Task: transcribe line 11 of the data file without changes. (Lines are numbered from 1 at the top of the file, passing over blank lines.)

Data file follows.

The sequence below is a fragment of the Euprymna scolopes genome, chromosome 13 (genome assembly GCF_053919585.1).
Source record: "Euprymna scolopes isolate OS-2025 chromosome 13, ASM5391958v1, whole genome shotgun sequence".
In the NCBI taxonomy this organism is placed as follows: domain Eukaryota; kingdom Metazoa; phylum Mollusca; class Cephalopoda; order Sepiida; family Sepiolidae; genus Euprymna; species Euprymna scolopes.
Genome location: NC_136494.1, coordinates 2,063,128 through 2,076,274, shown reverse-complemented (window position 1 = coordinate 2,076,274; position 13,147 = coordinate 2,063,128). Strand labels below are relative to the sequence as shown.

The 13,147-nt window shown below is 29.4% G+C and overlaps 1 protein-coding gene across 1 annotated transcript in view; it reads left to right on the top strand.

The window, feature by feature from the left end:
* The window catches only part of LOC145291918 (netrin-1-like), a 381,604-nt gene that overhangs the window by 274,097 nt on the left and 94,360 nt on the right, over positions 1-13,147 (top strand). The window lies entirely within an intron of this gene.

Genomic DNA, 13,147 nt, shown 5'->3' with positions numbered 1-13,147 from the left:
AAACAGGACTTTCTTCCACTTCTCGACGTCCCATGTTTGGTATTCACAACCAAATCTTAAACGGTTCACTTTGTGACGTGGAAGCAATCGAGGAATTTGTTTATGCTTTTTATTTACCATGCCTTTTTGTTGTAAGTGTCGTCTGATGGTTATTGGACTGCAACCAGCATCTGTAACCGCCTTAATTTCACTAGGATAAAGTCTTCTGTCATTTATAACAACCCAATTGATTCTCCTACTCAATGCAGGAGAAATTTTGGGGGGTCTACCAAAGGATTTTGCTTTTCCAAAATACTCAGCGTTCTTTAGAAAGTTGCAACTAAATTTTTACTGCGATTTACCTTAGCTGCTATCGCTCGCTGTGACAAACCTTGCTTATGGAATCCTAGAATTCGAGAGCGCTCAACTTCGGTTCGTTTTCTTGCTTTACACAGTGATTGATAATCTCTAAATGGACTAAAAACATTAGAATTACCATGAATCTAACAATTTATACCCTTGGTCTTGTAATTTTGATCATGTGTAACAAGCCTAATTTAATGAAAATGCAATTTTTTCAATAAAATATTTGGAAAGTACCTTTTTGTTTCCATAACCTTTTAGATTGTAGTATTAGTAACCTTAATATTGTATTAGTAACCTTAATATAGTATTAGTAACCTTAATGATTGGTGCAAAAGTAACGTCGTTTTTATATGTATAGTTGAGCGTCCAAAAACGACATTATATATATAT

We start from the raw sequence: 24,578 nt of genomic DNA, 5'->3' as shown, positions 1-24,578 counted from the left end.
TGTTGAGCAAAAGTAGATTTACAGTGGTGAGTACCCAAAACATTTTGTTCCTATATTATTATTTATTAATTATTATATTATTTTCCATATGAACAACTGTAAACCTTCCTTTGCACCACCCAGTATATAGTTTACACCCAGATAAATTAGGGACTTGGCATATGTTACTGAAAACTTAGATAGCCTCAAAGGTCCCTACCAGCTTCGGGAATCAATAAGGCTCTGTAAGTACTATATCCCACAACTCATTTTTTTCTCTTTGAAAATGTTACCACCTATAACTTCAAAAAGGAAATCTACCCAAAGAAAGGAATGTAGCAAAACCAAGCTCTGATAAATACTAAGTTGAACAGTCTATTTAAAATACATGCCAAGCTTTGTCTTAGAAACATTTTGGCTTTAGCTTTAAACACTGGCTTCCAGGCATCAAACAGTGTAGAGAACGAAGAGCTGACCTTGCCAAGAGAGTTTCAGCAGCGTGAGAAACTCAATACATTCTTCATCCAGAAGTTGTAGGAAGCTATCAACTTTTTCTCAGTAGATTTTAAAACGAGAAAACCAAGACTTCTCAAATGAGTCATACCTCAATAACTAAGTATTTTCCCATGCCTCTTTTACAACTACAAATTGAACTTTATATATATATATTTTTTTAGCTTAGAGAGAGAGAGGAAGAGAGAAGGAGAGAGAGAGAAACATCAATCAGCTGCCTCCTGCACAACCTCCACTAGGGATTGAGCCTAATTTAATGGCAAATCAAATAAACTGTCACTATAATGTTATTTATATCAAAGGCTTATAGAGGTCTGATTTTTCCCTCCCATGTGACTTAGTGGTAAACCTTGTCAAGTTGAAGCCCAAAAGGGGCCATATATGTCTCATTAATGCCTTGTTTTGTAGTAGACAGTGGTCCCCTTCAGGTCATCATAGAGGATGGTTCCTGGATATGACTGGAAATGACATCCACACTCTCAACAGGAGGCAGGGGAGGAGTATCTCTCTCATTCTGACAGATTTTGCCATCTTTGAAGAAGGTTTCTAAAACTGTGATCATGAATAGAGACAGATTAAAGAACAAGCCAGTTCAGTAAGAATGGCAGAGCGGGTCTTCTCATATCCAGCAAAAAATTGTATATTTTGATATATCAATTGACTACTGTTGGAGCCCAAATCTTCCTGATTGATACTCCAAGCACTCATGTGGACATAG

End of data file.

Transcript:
TGTTGAGCAAAAGTAGATTTACAGTGGTGAGTACCCAAAACATTTTGTTCCTATATTATTATTTATTAATTATTATATTATTTTCCATATGAACAACTGTAAACCTTCCTTTGCACCACCCAGTATATAGTTTACACCCAGATAAATTAGGGACTTGGCATATGTTACTGAAAACTTAGATAGCCTCAAAGGTCCCTACCAGCTTCGGGAATCAATAAGGCTCTGTAAGTACTATATCCCACAACTCATTTTTTTCTCTTTGAAAATGTTACCACCTATAACTTCAAAAAGGAAATCTACCCAAAGAAAGGAATGTAGCAAAACCAAGCTCTGATAAATACTAAGTTGAACAGTCTATTTAAAATACATGCCAAGCTTTGTCTTAGAAACATTTTGGCTTTAGCTTTAAACACTGGCTTCCAGGCATCAAACAGTGTAGAGAACGAAGAGCTGACCTTGCCAAGAGAGTTTCAGCAGCGTGAGAAACTCAATACATTCTTCATCCAGAAGTTGTAGGAAGCTATCAACTTTTTCTCAGTAGATTTTAAAACGAGAAAACCAAGACTTCTCAAATGAGTCATACCTCAATAACTAAGTATTTTCCCATGCCTCTTTTACAACTACAAATTGAACTTTATATATATATATTTTTTTAGCTTAGAGAGAGAGAGGAAGAGAGAAGGAGAGAGAGAGAAACATCAATCAGCTGCCTCCTGCACAACCTCCACTAGGGATTGAGCCTAATTTAATGGCAAATCAAATAAACTGTCACTATAATGTTATTTATATCAAAGGCTTATAGAGGTCTGATTTTTCCCTCCCATGTGACTTAGTGGTAAACCTTGTCAAGTTGAAGCCCAAAAGGGGCCATATATGTCTCATTAATGCCTTGTTTTGTAGTAGACAGTGGTCCCCTTCAGGTCATCATAGAGGATGGTTCCTGGATATGACTGGAAATGACATCCACACTCTCAACAGGAGGCAGGGGAGGAGTATCTCTCTCATTCTGACAGATTTTGCCATCTTTGAAGAAGGTTTCTAAAACTGTGATCATGAATAGAGACAGATTAAAGAACAAGCCAGTTCAGTAAGAATGGCAGAGCGGGTCTTCTCATATCCAGCAAAAAATTGTATATTTTGATATATCAATTGACTACTGTTGGAGCCCAAATCTTCCTGATTGATACTCCAAGCACTCATGTGGACATAG